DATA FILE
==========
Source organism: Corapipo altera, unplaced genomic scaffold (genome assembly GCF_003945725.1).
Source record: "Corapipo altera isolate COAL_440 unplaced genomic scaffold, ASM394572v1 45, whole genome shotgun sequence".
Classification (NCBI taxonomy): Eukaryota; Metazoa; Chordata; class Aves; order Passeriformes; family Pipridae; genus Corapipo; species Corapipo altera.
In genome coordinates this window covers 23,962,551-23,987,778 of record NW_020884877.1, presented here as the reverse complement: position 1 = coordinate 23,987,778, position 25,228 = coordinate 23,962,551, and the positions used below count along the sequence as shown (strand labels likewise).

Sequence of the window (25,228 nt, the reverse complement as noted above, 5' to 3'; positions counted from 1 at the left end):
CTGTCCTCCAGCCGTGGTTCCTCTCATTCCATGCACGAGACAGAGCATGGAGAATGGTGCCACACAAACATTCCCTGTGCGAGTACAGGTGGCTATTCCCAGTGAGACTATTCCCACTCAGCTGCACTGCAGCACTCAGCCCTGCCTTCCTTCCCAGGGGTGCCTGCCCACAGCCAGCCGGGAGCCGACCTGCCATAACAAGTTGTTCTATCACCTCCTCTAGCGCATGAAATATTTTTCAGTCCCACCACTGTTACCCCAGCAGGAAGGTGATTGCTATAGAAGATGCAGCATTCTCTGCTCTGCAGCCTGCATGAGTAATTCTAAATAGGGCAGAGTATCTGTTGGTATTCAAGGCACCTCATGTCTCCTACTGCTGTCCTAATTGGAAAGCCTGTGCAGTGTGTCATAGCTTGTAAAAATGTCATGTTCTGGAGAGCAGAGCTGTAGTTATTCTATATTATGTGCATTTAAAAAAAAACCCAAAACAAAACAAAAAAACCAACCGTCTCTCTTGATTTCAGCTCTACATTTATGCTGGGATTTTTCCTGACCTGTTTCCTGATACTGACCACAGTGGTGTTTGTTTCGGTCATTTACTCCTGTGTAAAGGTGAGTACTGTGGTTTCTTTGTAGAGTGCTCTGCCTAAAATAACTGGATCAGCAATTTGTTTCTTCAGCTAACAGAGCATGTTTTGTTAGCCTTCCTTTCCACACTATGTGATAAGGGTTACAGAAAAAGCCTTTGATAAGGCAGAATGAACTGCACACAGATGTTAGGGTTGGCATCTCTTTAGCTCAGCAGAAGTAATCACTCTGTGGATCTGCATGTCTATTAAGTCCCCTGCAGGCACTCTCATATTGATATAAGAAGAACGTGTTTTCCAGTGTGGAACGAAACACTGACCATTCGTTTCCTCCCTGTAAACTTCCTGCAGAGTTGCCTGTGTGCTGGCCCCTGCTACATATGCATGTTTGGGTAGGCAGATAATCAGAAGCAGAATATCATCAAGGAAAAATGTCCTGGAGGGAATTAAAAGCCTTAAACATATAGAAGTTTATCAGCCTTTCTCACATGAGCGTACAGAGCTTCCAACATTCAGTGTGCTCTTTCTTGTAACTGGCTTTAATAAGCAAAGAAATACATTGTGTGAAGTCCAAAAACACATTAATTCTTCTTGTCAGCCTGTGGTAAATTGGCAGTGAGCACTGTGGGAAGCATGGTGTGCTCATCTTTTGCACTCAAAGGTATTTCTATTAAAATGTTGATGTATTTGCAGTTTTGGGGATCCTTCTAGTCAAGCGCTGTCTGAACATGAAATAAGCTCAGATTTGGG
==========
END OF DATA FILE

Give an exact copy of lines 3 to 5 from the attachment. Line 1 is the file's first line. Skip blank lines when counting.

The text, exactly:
Classification (NCBI taxonomy): Eukaryota; Metazoa; Chordata; class Aves; order Passeriformes; family Pipridae; genus Corapipo; species Corapipo altera.
In genome coordinates this window covers 23,962,551-23,987,778 of record NW_020884877.1, presented here as the reverse complement: position 1 = coordinate 23,987,778, position 25,228 = coordinate 23,962,551, and the positions used below count along the sequence as shown (strand labels likewise).

Sequence of the window (25,228 nt, the reverse complement as noted above, 5' to 3'; positions counted from 1 at the left end):